dubbed  a  volcano.    Such,  in  short, is  the  his-
tory  of  the  Wakulla  smoke.                            
    Cauthorne,  with  a   native  colored  guide,  a
pack-mule, a canvas boat, and,  indeed, an  outfit
exactly suited  to  his  purpose,  went  forth  upon

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his  preliminary survey.    It  is  not a  part  of  this
story  to  follow  him  step  by  step  on  his  most
extraordinary  journey, nor could it  be done  if  it
were  desired.   He  has  maintained  a  reticence
regarding   his  adverntures,  which  nothing   has
induced  him  to cast aside.    What  is known  is
here given,  gained  mostly  from  the  statements
drawn   from   a  family  of   negroes  living  on  a
tussock deep in the swamp of Wakulla, in whose
cabin he lay for  nine days sick of  malarial  fever.
It  seems that  Cauthorne  got  lost, and  that  his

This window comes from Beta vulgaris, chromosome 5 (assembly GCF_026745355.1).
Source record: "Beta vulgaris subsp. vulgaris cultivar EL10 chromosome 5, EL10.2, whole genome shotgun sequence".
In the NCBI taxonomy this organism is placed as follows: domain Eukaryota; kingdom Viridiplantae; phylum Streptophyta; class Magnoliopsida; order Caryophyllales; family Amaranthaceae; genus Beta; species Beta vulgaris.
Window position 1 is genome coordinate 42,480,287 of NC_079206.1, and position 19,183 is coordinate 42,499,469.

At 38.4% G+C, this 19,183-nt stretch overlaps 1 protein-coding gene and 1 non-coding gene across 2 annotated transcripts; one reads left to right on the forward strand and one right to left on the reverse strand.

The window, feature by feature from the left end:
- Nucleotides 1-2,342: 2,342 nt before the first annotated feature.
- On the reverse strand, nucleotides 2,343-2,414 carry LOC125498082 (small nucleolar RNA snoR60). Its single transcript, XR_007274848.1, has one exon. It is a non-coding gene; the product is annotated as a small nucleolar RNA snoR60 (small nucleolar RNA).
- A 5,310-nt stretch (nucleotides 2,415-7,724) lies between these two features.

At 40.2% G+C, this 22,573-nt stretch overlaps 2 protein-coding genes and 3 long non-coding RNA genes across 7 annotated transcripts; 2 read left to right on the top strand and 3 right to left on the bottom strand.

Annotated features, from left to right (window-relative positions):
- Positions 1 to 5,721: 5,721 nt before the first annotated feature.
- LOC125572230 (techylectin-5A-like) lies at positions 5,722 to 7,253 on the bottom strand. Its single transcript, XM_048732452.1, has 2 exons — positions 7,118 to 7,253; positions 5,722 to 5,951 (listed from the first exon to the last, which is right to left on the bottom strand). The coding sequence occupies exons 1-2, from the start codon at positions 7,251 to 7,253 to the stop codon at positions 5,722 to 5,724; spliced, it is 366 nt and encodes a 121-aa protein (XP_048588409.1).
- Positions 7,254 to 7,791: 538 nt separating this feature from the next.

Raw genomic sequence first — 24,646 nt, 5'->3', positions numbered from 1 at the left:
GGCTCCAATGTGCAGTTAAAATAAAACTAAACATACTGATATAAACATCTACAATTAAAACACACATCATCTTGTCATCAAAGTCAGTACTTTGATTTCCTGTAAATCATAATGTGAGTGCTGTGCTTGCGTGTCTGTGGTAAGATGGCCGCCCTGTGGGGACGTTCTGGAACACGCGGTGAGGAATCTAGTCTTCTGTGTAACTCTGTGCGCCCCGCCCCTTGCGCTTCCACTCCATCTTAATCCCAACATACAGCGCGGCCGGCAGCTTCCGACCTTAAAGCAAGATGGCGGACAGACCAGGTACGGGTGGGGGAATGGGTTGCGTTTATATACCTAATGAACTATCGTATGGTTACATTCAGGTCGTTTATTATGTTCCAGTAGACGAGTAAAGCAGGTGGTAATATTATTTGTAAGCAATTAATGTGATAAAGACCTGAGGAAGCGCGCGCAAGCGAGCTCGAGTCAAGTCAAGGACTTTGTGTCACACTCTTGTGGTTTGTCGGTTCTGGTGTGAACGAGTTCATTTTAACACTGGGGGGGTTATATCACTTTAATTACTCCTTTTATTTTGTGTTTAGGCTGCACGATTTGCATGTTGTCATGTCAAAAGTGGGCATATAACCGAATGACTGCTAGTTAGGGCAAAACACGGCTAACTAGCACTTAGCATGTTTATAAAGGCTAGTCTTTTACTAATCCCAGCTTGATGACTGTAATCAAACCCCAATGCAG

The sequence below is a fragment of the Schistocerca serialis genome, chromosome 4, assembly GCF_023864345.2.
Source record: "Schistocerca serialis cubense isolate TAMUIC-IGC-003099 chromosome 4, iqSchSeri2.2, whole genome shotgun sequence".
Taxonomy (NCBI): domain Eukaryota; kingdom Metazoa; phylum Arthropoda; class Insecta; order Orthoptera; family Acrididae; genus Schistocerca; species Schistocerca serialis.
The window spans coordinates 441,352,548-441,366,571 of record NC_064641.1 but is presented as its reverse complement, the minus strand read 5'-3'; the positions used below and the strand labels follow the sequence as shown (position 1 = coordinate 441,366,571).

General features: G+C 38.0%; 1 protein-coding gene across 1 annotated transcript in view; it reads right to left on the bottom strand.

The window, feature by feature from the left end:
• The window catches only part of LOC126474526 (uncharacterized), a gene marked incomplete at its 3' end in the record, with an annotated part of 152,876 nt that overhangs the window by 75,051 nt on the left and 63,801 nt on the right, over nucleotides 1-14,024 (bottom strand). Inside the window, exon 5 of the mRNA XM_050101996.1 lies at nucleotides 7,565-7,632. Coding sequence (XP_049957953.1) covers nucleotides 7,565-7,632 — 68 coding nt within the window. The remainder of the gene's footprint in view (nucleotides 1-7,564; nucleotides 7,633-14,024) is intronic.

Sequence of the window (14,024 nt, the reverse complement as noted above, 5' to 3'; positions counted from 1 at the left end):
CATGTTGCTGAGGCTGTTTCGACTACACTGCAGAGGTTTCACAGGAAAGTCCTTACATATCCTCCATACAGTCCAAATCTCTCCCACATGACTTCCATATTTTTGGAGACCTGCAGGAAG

guide, discovering  the  fact, stole  the  mule and
deserted, making  his  way  to  Tampa, where he
sold  the animal for  thirty-eight dollars, and  em-
barked  on  a  vessel  bound  for  New  Orleans.
Thus  abandoned,  Cauthorne   wandered  about
for  days  without  food,  and  was at  last seized
with  a  fever  which  prostrated  him.    He  was
found  in  a  state  of  delirium,  by  a  negro  girl
who was hunting for a lost cow.   She ran for her
father ; and  together  they dragged, carried, and
rolled  Cauthorne  to  their  cabin.   He was very
sick.    They  applied  such  simple  remedies  as
they  possessed, and nursed him with  that  kind-
liness and  tender care so  characteristic  of  their